Physical illness can sideline an exercise routine. And cancer, whose treatment can result in side effects like fatigue and even lymphedema (the buildup of lymphatic fluid in tissues), can make one reluctant to get moving or wary about continuing or initiating physical activity. In the past, cancer treatment-related fatigue was addressed with recommendations to rest, but, more recently, suggestions to engage in physical activity stem from research that indicates that it can be engaged in safely and can maintain vitality.1,2 Now exercise is being investigated as a means to boost mental capacities in cancer patients.
Cognitive changes following cancer chemotherapy, sometimes referred to as “chemobrain” or “chemofog,” can affect multiple types of mental abilities, including retaining information in memory, the speed of processing information, verbal and motor skills, and spatial ability. Importantly, these, in turn, can affect quality of life, relationships, and job functioning.3 Because physical activity has shown promise in improving the cognitive functioning of older adults, a team of researchers has set out to investigate if aerobic exercise shows promise as a means to combat the cognitive difficulties experienced by a small sample of breast cancer survivors.4
Nineteen women experiencing cancer treatment-related cognitive changes who had completed their treatment three months to three years prior and were physically capable of exercise were recruited. Their difficulties included forgetting things they had been told earlier in the day, having trouble concentrating, not being able to finish a conversation or reading an article, not competing tasks, or having trouble thinking through or planning things such as errands; they only needed to report experiencing one of these difficulties to qualify for the study. The aerobic exercise intervention (delivered to 10 of the women) consisted of 24 weeks of moderate-to-vigorous exercise. Two 45-minute sessions were conducted in a research gym and two additional 30-minute sessions, doing activities such as walking, were done at home each week. The control group (nine women) engaged in their usual lifestyle practices for the duration of the study, but were offered a 12-week exercise program at the end.
The study sample was, on average, 52 years old, overweight, and not physically fit. Nonetheless, the treatment group had good adherence to the exercise program and increased their aerobic fitness significantly, indicating that they received the full “dose” of the intervention that had been intended. There was also a clinically meaningful improvement in levels of fatigue, in that ratings moved from what would be considered a higher score to a lower score on a validated scale, but this was not statistically significant. There were, however, no significant differences between the exercise and control groups in the perceived impact of cognitive dysfunction on quality of life and there was only one significant difference in nine objective neuropsychological tests of verbal fluency and motor processing speed. There were some suggestive findings from a proportion of the sample that agreed to undergo magnetic resonance imaging. While participants engaged in a task that involved executive functioning, their brains were activating in relevant areas in ways that were more efficient, perhaps indicating that less effort was needed to maintain the same level of task performance.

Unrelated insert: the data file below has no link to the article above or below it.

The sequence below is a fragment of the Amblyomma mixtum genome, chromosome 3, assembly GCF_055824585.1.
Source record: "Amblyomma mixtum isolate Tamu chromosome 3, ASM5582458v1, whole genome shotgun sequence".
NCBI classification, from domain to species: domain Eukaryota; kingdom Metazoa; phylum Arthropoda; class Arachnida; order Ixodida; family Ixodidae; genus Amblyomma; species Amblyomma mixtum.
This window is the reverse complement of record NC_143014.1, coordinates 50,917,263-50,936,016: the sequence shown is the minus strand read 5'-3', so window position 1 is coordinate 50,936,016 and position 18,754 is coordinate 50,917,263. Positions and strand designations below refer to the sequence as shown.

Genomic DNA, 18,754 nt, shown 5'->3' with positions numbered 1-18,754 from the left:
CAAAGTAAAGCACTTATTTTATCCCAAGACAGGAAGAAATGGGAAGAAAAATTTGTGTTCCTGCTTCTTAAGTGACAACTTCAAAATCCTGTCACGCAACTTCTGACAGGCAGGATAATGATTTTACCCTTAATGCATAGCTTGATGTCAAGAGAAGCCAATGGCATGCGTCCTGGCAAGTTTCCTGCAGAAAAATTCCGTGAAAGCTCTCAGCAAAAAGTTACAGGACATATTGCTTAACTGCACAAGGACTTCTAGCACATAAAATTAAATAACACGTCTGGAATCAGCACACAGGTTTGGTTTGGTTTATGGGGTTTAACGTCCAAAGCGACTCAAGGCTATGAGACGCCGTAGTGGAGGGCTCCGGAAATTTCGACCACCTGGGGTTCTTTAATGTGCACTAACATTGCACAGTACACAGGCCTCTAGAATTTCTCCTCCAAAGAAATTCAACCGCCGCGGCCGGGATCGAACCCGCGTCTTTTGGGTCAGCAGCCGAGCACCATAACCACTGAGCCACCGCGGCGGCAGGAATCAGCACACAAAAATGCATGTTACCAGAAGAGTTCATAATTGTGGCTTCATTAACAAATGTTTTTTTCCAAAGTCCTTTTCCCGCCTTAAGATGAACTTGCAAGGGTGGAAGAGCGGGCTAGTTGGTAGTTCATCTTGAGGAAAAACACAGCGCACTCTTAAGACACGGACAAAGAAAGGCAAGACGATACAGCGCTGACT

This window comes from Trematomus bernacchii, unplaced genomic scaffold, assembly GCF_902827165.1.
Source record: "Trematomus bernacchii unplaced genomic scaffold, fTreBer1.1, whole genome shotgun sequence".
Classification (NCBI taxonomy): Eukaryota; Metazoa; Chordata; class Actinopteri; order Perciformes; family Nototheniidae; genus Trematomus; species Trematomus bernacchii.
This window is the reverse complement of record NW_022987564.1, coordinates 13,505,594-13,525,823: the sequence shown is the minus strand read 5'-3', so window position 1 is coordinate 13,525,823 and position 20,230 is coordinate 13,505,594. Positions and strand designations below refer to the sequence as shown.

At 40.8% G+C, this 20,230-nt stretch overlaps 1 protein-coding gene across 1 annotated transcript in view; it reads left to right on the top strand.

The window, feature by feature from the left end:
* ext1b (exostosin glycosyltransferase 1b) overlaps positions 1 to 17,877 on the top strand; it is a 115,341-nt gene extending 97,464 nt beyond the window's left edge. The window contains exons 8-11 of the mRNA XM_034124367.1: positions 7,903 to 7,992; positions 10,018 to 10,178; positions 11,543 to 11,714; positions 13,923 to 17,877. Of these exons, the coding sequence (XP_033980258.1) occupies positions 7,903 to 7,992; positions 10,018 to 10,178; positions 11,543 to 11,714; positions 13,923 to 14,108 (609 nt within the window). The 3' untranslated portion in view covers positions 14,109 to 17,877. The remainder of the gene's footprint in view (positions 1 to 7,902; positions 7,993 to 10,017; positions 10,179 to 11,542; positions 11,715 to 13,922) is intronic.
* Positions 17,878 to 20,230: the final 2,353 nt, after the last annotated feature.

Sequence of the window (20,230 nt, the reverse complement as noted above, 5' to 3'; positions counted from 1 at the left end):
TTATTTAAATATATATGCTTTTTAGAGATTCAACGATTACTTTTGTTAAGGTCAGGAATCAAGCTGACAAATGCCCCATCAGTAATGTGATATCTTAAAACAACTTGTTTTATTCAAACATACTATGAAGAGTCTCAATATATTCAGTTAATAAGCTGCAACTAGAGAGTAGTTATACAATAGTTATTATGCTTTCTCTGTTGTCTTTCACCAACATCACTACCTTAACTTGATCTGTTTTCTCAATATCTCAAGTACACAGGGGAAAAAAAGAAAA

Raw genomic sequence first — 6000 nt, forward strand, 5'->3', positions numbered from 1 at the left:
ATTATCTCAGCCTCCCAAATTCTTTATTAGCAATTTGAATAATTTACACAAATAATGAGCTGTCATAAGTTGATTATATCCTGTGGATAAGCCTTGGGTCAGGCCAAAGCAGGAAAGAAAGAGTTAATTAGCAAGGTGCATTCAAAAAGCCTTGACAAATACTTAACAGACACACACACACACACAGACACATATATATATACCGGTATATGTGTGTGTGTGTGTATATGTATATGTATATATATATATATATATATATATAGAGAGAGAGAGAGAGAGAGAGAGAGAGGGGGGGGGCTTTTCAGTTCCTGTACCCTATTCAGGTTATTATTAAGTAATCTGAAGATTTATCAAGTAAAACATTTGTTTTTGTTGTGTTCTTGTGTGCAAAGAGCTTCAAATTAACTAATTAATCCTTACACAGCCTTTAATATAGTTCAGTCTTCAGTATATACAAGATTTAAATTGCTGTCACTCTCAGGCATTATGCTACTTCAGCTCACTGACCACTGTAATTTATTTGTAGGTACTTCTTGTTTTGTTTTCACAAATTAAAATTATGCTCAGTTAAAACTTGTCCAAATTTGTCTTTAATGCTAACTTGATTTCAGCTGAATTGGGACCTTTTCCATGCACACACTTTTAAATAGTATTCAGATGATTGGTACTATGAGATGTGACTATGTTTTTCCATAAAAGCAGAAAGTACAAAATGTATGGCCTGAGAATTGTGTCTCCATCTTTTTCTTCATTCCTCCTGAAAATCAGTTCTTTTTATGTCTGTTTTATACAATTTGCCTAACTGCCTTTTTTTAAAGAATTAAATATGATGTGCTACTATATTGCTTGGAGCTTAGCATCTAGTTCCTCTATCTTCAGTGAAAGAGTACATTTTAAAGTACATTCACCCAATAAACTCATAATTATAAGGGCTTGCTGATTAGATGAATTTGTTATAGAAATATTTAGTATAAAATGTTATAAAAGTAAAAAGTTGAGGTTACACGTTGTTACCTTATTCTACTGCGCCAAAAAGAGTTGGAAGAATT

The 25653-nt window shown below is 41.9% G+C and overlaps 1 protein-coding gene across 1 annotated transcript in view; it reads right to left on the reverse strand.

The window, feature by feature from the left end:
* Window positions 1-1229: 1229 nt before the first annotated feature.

Although these preliminary findings are far from those that could be used to recommend physical activity to mitigate cancer-related cognitive change, the authors still believe it could hold promise. They offered suggestions for future research, namely exploring what a maximally effective dose of exercise might be and perhaps administering it earlier, considering different types of cognitive tests that are sufficiently sensitive to self-reported cognitive complaints following breast cancer, and using a more rigorous screening tool to determine compromised cognitive functioning.
1 Cormie, P., Pumpa, K., Galvão, D. A., Turner, E., Spry, N., Saunders, C., & ... Newton, R. U. (2013). Is it safe and efficacious for women with lymphedema secondary to breast cancer to lift heavy weights during exercise: A randomised controlled trial. Journal of Cancer Survivorship, 7, 413-424. doi:10.1007/s11764-013-0284-8
2 Barsevick, A. M., Newhall, T., & Brown, S. (2008). Management of cancer-related fatigue. Clinical Journal of Oncology Nursing, 12,(Suppl), 21-25. doi:10.1188/08.CJON.S2.21-25
3 Boykoff, N., Moieni, M., & Subramanian, S. K. (2009). Confronting chemobrain: An in-depth look at survivors’ reports of impact on work, social networks, and health care response. Journal of Cancer Survivorship, 3, 223-232. doi:10.1007/s11764-009-0098-x
4 Campbell, K., Kam, J., Neil‐Sztramko, S., Liu Ambrose, T., Handy, T., Lim, H., & ... Boyd, L. (2017). Effect of aerobic exercise on cancer‐associated cognitive impairment: A proof‐of‐concept rct. Psycho-Oncology, doi:10.1002/pon.4370